From the standpoint of many workers in the sector, however, employment services should be oriented toward long-term capacity building that seeks to address intersecting barriers and opportunities that enable young people to thrive in their chosen work. In pursuit of this vision, it is helpful to consider an alternative index of indicators that measure steps towards long-term outcomes. At a macro-level, measuring such indicators across the sector could generate a picture of the overall health of the youth employment landscape and identify key contributors to this system, promoting and rewarding a focus on providing high quality services. This is an area of ongoing learning and exploration.

Building cultures of collaboration

When we consider the youth sector as a whole, there is a disconnect between informal conversations that laud collaboration and the actions of organizations that reflect a mindset of competition and scarce resources. While most people hope for more collaboration, there is a sense that organizational survival requires tough decisions in competition with other agencies serving the same population. What can be done to create a culture of collaboration?

One of the practical ways in which collaboration can be nurtured is by creating structures and spaces in which relationships are fostered across the sector. These kinds of spaces need to be carefully designed so that they are not simply “show and tell,” where representatives of organizations simply report on their work. There needs to be significant time devoted to structured reflection on practice, and informal periods in which friendship and mutual understanding can easily grow. Through these kinds of conversations and natural steps towards relationship-building, growing familiarity and respect can take root. These are essential elements of a culture of collaboration. When the staff and leadership of different organizations come to know and respect one another, then collaboration comes naturally and the impulse to compete is more easily resisted. Existing spaces such as youth-employment conferences, city-wide meetings for employment sector stakeholders, and accessible opportunities for professional development can all contribute to a more collaborative culture of mutual support.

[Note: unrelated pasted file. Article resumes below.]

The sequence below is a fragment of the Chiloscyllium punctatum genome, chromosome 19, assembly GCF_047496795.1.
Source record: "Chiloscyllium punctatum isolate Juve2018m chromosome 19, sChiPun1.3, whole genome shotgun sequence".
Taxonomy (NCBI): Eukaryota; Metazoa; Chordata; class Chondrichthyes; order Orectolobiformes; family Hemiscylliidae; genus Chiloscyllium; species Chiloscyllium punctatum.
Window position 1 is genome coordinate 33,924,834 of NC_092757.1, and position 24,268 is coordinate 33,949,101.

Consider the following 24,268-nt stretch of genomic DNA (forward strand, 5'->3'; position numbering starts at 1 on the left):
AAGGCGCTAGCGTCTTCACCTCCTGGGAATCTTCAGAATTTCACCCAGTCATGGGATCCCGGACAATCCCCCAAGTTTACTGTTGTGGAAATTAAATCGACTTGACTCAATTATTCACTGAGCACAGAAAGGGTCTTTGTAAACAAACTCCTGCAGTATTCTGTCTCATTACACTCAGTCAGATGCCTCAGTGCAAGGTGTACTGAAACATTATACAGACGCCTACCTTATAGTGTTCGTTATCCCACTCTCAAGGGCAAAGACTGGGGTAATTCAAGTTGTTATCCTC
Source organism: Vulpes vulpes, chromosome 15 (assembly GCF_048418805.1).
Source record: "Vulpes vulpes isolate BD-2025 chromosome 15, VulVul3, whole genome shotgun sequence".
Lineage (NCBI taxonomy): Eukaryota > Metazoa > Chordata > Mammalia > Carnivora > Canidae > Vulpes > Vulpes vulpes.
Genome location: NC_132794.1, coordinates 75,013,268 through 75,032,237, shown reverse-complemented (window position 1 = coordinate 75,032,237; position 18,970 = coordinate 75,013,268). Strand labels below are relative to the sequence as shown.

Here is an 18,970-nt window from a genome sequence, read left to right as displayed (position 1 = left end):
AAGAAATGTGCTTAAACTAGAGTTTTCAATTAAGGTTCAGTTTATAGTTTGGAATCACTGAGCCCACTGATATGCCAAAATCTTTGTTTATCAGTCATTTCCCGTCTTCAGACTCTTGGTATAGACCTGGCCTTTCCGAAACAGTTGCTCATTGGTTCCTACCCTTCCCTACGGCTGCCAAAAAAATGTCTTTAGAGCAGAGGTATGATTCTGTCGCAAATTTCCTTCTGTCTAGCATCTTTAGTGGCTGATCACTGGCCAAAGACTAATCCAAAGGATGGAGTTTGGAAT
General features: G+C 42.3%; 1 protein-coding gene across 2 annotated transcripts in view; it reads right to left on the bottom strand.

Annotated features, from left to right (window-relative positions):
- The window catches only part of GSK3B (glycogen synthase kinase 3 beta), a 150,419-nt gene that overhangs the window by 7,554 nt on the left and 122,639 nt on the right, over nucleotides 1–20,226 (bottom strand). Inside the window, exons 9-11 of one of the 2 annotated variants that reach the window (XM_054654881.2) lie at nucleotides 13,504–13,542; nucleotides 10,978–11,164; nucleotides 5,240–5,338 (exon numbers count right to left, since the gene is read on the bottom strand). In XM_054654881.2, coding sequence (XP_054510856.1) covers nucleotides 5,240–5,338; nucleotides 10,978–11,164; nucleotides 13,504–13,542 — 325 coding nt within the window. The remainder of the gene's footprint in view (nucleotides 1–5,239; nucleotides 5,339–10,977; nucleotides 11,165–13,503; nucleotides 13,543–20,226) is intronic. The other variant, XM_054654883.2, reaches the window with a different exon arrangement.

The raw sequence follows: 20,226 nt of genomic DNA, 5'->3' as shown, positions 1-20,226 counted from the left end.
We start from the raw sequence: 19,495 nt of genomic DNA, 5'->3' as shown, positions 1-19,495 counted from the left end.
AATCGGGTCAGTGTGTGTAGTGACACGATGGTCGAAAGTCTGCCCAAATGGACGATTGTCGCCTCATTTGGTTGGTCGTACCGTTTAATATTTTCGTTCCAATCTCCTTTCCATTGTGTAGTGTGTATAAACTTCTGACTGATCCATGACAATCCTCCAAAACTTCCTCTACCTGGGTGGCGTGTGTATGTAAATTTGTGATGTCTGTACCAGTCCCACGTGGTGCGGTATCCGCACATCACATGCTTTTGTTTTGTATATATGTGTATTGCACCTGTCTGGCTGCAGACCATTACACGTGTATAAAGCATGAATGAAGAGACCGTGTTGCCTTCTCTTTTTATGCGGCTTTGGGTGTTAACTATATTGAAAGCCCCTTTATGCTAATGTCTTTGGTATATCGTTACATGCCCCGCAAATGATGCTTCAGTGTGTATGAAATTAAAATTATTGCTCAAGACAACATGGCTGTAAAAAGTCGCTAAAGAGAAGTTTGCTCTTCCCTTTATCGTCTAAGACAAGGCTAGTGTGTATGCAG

Another area that requires attention is that of evaluation. Is it possible to widen the scope of program evaluation to account for collaborative approaches to employment services that support and reward partnerships? How can funding models be more oriented towards long-term outcomes for youth that are strengthened through collaboration, rather than short-term outputs that incentivize competition? At a more general level, is it possible to re-think existing modalities of evaluation, so that it becomes more oriented towardsthe generation of practical knowledge about how to foster long-term capacity building among young people seeking employment? Are there alternative ways to systematize learning that incorporates narratives and qualitative outcomes, while still meeting the need for accountability to funders?

It is clear that many people working in the field of youth employment are already building a transformative culture that is based on collaboration and mutual learning. The challenge ahead is learning how to find validation and support for this culture among policy-makers and funding organizations, so that it can gain strength and come to influence the sector at large.

— Prepared by Livia Dittmer, PhD

On 19 November 2019, more then two dozen people from various agencies and organizations concerned with youth and work gathered in Toronto to consider vital questions facing their organizations and the young people they serve. This space was created as a component of the YouthREX communities of practice initiative and was co-organized and hosted by the Bahá’í community.

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1See previous Reflection Notes on these topics: and